Thursday, 27 December 2018

The sound of feathers.

Of the many beliefs attached to Christianity one of the most common is a belief in angels.

Some people dismiss belief in angels as fantasy, fiction, a sign of mental derangement or even a form of curruption.

If you ask me if I believe in angels the answer has to be yes, most definitely.

Do I believe in winged human look-alikes with super ;powers? definitely not.

Angels abound in everyday situations, are on hand when our need is greatest, come to our rescue when we need them most and are almost never recognised for what they are.

One of the things which I feel most embarrassed about is my inability to do quite simple basic things, like wire a plug, fiddle with the appropriate knobs, buttons, keys or whatever on gadgets which are easy everyday tools for many people including most children.

I have no aptitude for such things and as a result am surrounded by small problems which to most people can be solved in seconds, but in my life loom ominously until they become major problems.

While my husband was alive he would automatically sort out my household demons with the greatest of ease and no fuss, since his death 9 years ago I have had to throw myself on the mercy of neighbours, church friends or indeed anyone in the vicinity in order to be able to see (light bulbs), watch TV (replacement remote controls), prune branches in the garden (use a saw). and dozens of other things.

In early December I had to change the router for my internet supply, call a plumber to repair a leak, have a new outlet hose attached to my tumble dryer. and have my Ipad re-vamped to accept the new router.

Without neighbour Mick, British Gas Maint plumber (name unknown), gardener Nick, and friend and husband of cleaner Dick I would have had a terribly stressed and angst filled Christmas, instead thanks to my kind, caring and generous flock of angels I had a peaceful and relaxed rest.

All of them offered help and would accept no reward other than thanks and when I said how very grateful I was each one in turn said "any time, just ask".

I'm not certain, but I think I may have heard the rustle of wings.

Sunday, 9 December 2018


Does this look familiar?

Well it should.!

This is my default self-portrait for this time of year, and once again I am enjoying all the multiple joys of the annual Advent Cold Virus.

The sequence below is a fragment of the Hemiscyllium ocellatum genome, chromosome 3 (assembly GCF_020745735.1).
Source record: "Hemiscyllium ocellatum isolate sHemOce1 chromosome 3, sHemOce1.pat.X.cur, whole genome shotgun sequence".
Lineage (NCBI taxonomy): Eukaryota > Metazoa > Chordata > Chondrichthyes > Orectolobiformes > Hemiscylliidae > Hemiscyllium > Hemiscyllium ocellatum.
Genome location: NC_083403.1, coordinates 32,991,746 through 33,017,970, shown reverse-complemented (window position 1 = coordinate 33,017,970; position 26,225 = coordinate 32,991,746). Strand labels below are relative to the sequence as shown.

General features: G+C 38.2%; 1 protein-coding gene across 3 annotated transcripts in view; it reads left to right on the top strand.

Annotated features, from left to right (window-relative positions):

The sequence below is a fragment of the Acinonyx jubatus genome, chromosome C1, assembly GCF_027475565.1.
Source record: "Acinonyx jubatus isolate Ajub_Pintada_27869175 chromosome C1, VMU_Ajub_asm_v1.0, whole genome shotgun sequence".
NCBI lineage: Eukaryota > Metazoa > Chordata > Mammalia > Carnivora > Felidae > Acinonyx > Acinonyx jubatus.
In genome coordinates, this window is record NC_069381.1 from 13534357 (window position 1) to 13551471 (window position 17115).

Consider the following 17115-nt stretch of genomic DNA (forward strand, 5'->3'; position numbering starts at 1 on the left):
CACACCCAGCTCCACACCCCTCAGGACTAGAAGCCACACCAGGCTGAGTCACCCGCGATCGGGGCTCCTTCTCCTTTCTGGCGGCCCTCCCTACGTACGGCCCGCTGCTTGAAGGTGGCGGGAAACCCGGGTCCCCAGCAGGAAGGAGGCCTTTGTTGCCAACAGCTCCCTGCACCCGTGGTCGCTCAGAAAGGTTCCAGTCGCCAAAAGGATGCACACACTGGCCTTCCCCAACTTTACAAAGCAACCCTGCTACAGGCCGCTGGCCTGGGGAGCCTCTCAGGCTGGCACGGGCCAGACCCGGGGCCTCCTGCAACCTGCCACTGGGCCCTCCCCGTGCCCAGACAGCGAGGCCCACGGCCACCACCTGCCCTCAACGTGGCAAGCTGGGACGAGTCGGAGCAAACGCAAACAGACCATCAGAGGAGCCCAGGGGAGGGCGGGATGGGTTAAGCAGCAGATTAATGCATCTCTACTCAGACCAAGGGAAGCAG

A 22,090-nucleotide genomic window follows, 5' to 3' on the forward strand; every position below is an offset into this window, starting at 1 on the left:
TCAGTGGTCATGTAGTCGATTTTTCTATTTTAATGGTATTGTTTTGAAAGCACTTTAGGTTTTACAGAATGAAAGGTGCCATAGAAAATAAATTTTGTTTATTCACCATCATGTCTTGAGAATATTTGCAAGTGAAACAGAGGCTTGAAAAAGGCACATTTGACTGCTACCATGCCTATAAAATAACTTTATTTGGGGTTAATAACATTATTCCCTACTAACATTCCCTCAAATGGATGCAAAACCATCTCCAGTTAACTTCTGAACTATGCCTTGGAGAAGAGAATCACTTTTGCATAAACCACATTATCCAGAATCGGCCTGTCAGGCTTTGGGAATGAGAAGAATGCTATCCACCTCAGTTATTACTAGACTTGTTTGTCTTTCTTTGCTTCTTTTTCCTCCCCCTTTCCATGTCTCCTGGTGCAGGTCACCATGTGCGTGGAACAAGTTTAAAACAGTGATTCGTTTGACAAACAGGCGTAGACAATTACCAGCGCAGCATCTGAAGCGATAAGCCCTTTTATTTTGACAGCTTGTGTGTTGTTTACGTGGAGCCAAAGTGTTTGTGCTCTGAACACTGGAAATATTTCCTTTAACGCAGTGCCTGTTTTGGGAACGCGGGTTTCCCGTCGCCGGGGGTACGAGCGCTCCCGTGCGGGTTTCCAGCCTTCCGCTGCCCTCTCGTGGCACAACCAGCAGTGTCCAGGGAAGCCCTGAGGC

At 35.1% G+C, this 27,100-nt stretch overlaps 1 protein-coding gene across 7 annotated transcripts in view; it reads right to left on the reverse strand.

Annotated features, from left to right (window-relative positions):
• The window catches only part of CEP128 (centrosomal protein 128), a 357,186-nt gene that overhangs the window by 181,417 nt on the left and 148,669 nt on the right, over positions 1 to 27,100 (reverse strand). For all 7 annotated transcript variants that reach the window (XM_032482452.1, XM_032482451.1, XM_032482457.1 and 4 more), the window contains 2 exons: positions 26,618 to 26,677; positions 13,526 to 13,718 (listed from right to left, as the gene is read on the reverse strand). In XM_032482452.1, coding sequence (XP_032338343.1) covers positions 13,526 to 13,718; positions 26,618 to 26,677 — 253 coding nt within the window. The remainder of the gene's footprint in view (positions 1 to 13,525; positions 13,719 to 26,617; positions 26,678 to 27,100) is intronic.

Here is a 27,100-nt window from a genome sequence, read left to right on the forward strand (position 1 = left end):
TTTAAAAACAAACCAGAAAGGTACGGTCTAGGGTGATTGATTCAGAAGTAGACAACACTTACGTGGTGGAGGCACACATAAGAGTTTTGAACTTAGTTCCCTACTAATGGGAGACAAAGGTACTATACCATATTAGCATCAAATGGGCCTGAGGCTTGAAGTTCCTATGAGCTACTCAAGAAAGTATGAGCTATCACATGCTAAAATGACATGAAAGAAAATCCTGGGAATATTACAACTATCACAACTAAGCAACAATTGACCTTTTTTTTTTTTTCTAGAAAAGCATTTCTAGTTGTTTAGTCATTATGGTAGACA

Streaming nose and eyes, 'orrible' cough, sore throat, explosive sneezes loud enough to blow the roof off and last but by no means least hot sweaty body.

It would be so nice to experience just one Christmas period without my regular companion but it appears to think I am a welcoming host.

Like many people my age an effective immune system is a thing of the past and every virus looking for victims heads my way with the world's best sat-nav.

It is of course, the busiest time for St M's choir (probably where I picked this up), and should I feel well enough to venture out tomorrow (impossible) I would also have the 1st Reading in addition to a morning's worth of Advent singing.

Apologies have been phoned and a substitute reader found, and just to add to my joys I have had to call out a plumber - who can't come until Monday - to repair a leak in a pipe in the bathroom.

This, in turn, means that even in the unlikely event of the virus having moved on, I will have to stay home all day and cancel my Monday stint at St M's.

As this is the day when my cleaner normally comes there is yet another phone call to be made and new arrangements to be made.

All this when I feel like something the cat dragged in.

Deep joy.

If anyone ever discovers a cure for the common (Oh so very common) cold, they should be given the Nobel Prize.

Saturday, 1 December 2018

Advent Again

So, here we are again, the first Sunday in Advent tomorrow, kicking off in usual St Mary's style with a morning Eucharist followed by the Mayor's carol service at 5.30pm .

In the morning the anthem will be "O thou the central Orb" (not a favourite of  mine, and in the evening we will sing my favourite carol of all time "Jesus Christ the apple tree".

I try not to complain too much about singing hymns I don't like because there is always a compensatory one to balance it.

Our Friday evening choir practice was hard work, with half the crowd of regular volunteers erecting and decorating the two huge Christmas trees which will greet tomorrow's congregation.

Singing over the racket of hammering and noisy instructions all added to the general chaos, but somehow, as it  always does, the music was worked through and the c hurch ready for Advent by 9.00pm.

There is something magical about the twinkling lights on the trees and the ring of Advent candles lifted on its pulleys so that it sits high above the chancel ready to be lowered for the first candle to be lit on Sunday morning.

There really is something to be said for ritual.